Surgeon General Warns Youth Vaping Is Now An 'Epidemic'

Dec 18, 2018
Originally published on December 18, 2018 4:16 pm

Vaping by U.S. teenagers has reached epidemic levels, threatening to hook a new generation of young people on nicotine.

That's according to an unusual advisory issued Tuesday by U.S. Surgeon General Jerome Adams about the the dangers of electronic cigarette use among U.S. teenagers.

"I am officially declaring e-cigarette use among youth an epidemic in the United States," Adams said at a news conference. "Now is the time to take action. We need to protect our young people from all tobacco products, including e-cigarettes."

The surgeon general's advisory called on parents and teachers to educate themselves about the variety of e-cigarettes and to talk with children about their dangers. Health professionals should ask about e-cigarettes when screening patients for tobacco use, the advisory said. And local authorities should use strategies, such as bans on indoor vaping and retail restrictions, to discourage vaping by young people.

The advisory was prompted by the latest statistics on vaping among youths, which found e-cigarette use among high school students has increased dramatically in the past year.

"We have never seen use of any substance by America's young people rise this rapidly," Health and Human Services Secretary Alex Azar said at the briefing. "This is an unprecedented challenge."

Federal officials singled out Juul electronic cigarettes for fueling the epidemic, noting that the sleek devices are by far the most popular electronic cigarettes among young people.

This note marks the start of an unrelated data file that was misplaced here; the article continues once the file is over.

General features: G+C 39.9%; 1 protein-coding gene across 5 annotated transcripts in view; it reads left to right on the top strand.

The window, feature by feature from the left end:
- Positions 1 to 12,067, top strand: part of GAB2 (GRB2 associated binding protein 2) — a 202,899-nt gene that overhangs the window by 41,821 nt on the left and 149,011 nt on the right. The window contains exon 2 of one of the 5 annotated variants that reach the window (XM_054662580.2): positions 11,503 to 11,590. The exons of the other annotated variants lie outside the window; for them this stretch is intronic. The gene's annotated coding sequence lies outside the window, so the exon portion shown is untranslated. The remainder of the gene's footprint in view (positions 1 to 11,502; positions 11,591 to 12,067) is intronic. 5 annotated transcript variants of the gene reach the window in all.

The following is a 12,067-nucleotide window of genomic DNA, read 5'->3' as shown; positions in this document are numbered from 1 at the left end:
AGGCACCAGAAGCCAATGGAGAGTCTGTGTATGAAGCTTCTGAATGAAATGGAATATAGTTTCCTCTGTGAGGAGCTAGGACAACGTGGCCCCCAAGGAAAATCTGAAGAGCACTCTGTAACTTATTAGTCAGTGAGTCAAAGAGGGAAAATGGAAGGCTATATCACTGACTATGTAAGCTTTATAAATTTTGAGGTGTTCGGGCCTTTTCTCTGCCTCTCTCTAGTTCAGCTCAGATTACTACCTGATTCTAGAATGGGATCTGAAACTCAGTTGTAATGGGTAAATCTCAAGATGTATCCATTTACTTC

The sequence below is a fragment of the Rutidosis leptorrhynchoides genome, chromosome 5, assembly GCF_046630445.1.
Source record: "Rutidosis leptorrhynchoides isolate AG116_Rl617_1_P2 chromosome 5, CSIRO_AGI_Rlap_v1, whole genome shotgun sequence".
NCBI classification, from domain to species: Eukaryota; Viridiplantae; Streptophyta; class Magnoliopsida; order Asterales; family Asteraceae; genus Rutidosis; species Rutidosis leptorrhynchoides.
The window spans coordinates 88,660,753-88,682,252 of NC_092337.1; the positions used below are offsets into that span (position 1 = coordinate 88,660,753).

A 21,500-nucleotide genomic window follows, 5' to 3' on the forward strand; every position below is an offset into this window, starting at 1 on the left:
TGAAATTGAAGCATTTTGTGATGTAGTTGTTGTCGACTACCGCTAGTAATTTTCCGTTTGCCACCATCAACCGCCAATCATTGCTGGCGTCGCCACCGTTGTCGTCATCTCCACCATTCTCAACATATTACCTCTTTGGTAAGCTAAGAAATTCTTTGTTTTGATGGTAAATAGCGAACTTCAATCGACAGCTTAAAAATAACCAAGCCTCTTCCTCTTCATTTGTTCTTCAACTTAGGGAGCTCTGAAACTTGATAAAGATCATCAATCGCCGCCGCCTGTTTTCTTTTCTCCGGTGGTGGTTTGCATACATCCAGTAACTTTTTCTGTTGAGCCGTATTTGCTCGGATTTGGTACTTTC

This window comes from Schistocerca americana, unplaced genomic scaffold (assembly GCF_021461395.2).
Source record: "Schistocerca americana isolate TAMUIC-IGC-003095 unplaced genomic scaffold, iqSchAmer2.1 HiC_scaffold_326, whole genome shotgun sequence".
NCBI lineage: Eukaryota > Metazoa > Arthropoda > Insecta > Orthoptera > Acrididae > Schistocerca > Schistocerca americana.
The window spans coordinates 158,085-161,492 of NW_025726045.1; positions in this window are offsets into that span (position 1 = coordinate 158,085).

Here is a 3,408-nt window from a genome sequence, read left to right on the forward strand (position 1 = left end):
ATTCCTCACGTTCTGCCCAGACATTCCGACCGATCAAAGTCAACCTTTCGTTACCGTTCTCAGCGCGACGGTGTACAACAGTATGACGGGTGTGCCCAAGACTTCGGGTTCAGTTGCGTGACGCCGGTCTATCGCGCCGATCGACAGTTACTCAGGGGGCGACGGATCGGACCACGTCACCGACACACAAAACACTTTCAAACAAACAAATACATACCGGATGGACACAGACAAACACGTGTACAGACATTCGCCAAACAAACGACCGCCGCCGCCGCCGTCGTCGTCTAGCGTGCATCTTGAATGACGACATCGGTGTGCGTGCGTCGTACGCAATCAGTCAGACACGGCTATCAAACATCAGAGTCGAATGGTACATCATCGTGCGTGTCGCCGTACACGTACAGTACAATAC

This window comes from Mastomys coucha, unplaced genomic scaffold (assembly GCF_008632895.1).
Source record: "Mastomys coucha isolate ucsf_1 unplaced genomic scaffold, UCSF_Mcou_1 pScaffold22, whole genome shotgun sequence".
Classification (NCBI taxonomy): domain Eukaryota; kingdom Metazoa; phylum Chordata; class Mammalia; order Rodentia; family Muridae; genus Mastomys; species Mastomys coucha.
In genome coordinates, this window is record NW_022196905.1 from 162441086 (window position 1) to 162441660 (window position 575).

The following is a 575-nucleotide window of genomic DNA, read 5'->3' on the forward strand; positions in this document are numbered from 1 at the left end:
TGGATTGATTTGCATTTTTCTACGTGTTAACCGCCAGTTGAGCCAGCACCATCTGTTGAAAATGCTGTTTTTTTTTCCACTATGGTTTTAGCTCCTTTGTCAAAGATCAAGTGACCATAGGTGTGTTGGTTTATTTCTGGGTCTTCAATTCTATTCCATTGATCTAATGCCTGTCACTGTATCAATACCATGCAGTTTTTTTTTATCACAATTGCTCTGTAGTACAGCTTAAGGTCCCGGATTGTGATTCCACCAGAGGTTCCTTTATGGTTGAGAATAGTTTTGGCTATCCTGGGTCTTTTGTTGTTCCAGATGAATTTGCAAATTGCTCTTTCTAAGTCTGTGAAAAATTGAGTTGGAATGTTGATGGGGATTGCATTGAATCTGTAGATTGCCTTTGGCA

The company defended its products, saying it has taken steps to prevent young people from using them. For example, the company has stopped distributing some flavorings to retail stores and has taken other steps to make sure young people don't buy the devices online.

"JUUL Labs shares a common goal with the Surgeon General and other federal health regulators – preventing youth from initiating on nicotine," according to a statement from Victoria Davis, a Juul spokesperson. "We are committed to preventing youth access of JUUL products."

The company's move came after the Food and Drug Administration announced plans to restrict the sale of flavored e-cigarettes to young people.

Officials say they are especially alarmed by the proportion of young people who don't realize that electronic cigarettes contain nicotine, which is a highly addictive drug. A single Juul cartridge contains as much nicotine as a pack of 20 tobacco cigarettes.

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